A team of nearly 50 researchers has determined that an algae bloom known as red tide was responsible for the earlier deaths of animals off the Florida coast.

The research team found that the mysterious deaths of scores of turtles, bottlenose dolphins and manatees back in 2005 off the southwest coast of Florida was likely caused a neurotoxin that was emitted from the red tide, The Washington Post said.

The Working Group on Marine Mammal Unusual Mortality Events study determined that brevetoxin was the likely culprit in the deaths after examining 130 stranded dolphins.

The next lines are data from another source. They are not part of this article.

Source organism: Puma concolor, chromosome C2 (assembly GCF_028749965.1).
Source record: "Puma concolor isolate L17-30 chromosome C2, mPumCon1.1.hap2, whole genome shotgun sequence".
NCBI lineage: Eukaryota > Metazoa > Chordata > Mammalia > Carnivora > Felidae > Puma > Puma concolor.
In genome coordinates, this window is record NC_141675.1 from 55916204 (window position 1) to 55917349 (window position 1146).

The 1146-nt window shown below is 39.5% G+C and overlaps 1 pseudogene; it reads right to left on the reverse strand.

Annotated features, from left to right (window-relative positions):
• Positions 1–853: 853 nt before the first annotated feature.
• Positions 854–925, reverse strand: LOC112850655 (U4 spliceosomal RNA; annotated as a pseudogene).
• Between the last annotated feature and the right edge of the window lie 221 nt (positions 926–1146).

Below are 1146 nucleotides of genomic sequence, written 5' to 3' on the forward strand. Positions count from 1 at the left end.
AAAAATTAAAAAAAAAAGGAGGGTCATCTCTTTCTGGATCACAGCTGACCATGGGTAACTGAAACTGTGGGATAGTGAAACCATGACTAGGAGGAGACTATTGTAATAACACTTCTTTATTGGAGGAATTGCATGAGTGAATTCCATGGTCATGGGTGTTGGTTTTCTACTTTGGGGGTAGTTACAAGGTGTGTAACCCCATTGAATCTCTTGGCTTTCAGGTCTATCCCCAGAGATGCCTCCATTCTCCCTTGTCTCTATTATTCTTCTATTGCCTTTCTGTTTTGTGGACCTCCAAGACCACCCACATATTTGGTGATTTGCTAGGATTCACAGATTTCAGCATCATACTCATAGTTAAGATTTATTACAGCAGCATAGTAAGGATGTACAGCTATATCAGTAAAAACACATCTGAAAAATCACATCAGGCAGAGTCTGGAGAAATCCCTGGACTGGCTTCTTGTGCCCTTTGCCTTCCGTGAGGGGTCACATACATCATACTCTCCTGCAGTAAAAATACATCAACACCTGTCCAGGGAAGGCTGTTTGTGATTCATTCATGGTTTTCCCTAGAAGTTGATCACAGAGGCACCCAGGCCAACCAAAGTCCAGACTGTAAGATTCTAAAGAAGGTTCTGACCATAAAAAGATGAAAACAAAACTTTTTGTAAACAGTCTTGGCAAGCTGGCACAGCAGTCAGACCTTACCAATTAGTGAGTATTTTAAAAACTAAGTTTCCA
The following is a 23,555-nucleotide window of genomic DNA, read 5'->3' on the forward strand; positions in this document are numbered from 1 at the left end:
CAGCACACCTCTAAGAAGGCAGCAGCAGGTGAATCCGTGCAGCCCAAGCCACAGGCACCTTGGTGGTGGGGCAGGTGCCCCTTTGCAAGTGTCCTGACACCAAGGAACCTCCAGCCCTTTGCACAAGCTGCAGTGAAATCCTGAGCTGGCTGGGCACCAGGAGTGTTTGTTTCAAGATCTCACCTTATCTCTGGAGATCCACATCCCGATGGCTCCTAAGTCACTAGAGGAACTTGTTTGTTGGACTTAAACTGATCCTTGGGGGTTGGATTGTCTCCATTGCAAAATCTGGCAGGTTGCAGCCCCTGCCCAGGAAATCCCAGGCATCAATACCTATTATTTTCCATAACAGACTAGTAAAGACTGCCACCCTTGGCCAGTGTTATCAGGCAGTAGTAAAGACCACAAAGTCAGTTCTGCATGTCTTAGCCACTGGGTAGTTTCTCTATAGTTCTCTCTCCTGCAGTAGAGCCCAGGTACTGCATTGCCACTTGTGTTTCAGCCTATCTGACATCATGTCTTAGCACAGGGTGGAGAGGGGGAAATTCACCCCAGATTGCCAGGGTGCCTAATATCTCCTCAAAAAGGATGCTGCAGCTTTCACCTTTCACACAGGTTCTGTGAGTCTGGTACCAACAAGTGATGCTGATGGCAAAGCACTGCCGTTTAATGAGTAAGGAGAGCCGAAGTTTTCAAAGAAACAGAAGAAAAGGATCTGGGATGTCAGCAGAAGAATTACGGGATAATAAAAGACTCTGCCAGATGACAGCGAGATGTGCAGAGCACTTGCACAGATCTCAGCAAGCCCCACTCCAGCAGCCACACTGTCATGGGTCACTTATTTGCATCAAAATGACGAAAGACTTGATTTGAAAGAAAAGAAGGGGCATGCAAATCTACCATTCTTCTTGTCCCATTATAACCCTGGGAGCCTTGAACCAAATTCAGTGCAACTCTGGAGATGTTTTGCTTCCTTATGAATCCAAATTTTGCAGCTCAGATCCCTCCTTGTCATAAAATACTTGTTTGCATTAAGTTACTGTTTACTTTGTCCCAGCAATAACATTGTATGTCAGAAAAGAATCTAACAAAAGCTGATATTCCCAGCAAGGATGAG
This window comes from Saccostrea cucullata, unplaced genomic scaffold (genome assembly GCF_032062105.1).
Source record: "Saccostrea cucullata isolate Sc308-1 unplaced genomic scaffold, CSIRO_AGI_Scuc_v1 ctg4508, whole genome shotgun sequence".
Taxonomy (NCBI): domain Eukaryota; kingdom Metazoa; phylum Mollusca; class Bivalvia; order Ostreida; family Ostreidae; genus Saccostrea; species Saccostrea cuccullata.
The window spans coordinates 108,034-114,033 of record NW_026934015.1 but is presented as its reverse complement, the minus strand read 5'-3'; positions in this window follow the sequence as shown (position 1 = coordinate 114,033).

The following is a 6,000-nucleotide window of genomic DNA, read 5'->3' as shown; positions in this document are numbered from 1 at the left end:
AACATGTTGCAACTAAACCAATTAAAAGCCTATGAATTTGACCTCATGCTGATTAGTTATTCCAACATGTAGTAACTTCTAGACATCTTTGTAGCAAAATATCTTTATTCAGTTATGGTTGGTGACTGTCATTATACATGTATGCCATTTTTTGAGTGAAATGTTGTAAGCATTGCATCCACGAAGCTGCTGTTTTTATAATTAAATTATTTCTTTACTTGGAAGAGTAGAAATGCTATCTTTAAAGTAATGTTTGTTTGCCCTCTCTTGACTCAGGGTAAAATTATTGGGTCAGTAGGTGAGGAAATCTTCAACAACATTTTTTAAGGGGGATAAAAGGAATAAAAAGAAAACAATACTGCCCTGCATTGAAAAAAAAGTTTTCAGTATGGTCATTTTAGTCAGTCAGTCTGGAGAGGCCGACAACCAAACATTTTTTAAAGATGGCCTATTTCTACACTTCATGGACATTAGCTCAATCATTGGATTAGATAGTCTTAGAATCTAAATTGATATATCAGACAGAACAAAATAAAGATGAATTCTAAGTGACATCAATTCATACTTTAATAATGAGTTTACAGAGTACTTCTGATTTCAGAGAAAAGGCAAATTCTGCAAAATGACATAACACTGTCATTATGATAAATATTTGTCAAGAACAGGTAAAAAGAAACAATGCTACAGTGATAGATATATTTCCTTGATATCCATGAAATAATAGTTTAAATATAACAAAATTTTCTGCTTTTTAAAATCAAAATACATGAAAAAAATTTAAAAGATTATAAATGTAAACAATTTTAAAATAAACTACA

The scientific revelation also comes in the wake of 64 bottlenose dolphins washing up dead on the Texas and Louisiana coasts.

National Oceanographic and Atmospheric Administration scientist Teri Rowles told the Post that experts were working together to determine the cause of the new dolphin deaths.

"This most important thing for us, when we have an incident like this, is to see people and agencies and scientists come together to try to solve the problem," Rowles said. "It's quite frustrating to look at 60 dead animals and not have a rapid answer."